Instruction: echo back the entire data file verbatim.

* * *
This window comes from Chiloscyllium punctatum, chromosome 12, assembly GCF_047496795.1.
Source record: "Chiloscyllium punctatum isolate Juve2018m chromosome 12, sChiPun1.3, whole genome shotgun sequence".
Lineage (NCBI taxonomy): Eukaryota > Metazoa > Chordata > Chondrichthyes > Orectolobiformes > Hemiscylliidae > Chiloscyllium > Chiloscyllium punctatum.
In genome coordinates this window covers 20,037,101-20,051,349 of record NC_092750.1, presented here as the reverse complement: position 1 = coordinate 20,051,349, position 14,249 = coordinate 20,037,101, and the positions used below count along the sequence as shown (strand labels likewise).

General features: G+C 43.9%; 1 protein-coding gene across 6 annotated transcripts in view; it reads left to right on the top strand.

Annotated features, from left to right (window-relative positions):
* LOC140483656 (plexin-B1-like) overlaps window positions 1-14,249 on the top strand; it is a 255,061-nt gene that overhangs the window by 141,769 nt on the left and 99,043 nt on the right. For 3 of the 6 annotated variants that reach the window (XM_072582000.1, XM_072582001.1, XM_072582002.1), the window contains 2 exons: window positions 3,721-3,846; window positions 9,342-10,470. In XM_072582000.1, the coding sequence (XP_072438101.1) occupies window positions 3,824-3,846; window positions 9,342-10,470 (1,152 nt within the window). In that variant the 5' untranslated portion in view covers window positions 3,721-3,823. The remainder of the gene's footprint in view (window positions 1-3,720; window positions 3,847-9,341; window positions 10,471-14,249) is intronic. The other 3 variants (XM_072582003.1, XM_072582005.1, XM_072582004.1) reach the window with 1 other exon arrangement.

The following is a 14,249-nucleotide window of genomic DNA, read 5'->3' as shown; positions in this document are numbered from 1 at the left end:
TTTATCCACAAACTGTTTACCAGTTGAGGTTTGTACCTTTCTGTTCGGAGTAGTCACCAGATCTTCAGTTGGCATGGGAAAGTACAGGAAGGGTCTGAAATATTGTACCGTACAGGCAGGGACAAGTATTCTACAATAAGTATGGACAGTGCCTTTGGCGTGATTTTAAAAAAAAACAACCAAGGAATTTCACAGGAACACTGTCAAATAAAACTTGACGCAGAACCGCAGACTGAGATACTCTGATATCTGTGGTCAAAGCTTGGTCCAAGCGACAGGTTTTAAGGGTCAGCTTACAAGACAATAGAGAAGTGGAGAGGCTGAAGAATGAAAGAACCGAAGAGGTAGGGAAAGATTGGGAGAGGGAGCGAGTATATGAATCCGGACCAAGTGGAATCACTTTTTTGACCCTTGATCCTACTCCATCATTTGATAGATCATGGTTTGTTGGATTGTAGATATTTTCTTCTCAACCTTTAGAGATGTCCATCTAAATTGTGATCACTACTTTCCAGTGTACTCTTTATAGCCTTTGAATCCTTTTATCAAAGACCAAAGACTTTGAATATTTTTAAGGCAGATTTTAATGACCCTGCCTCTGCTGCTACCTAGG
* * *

This window comes from Chiloscyllium punctatum, chromosome 12, assembly GCF_047496795.1.
Source record: "Chiloscyllium punctatum isolate Juve2018m chromosome 12, sChiPun1.3, whole genome shotgun sequence".
Lineage (NCBI taxonomy): Eukaryota > Metazoa > Chordata > Chondrichthyes > Orectolobiformes > Hemiscylliidae > Chiloscyllium > Chiloscyllium punctatum.
In genome coordinates this window covers 20,037,101-20,051,349 of record NC_092750.1, presented here as the reverse complement: position 1 = coordinate 20,051,349, position 14,249 = coordinate 20,037,101, and the positions used below count along the sequence as shown (strand labels likewise).

General features: G+C 43.9%; 1 protein-coding gene across 6 annotated transcripts in view; it reads left to right on the top strand.

Annotated features, from left to right (window-relative positions):
* LOC140483656 (plexin-B1-like) overlaps window positions 1-14,249 on the top strand; it is a 255,061-nt gene that overhangs the window by 141,769 nt on the left and 99,043 nt on the right. For 3 of the 6 annotated variants that reach the window (XM_072582000.1, XM_072582001.1, XM_072582002.1), the window contains 2 exons: window positions 3,721-3,846; window positions 9,342-10,470. In XM_072582000.1, the coding sequence (XP_072438101.1) occupies window positions 3,824-3,846; window positions 9,342-10,470 (1,152 nt within the window). In that variant the 5' untranslated portion in view covers window positions 3,721-3,823. The remainder of the gene's footprint in view (window positions 1-3,720; window positions 3,847-9,341; window positions 10,471-14,249) is intronic. The other 3 variants (XM_072582003.1, XM_072582005.1, XM_072582004.1) reach the window with 1 other exon arrangement.

The following is a 14,249-nucleotide window of genomic DNA, read 5'->3' as shown; positions in this document are numbered from 1 at the left end:
TTTATCCACAAACTGTTTACCAGTTGAGGTTTGTACCTTTCTGTTCGGAGTAGTCACCAGATCTTCAGTTGGCATGGGAAAGTACAGGAAGGGTCTGAAATATTGTACCGTACAGGCAGGGACAAGTATTCTACAATAAGTATGGACAGTGCCTTTGGCGTGATTTTAAAAAAAAACAACCAAGGAATTTCACAGGAACACTGTCAAATAAAACTTGACGCAGAACCGCAGACTGAGATACTCTGATATCTGTGGTCAAAGCTTGGTCCAAGCGACAGGTTTTAAGGGTCAGCTTACAAGACAATAGAGAAGTGGAGAGGCTGAAGAATGAAAGAACCGAAGAGGTAGGGAAAGATTGGGAGAGGGAGCGAGTATATGAATCCGGACCAAGTGGAATCACTTTTTTGACCCTTGATCCTACTCCATCATTTGATAGATCATGGTTTGTTGGATTGTAGATATTTTCTTCTCAACCTTTAGAGATGTCCATCTAAATTGTGATCACTACTTTCCAGTGTACTCTTTATAGCCTTTGAATCCTTTTATCAAAGACCAAAGACTTTGAATATTTTTAAGGCAGATTTTAATGACCCTGCCTCTGCTGCTACCTAGG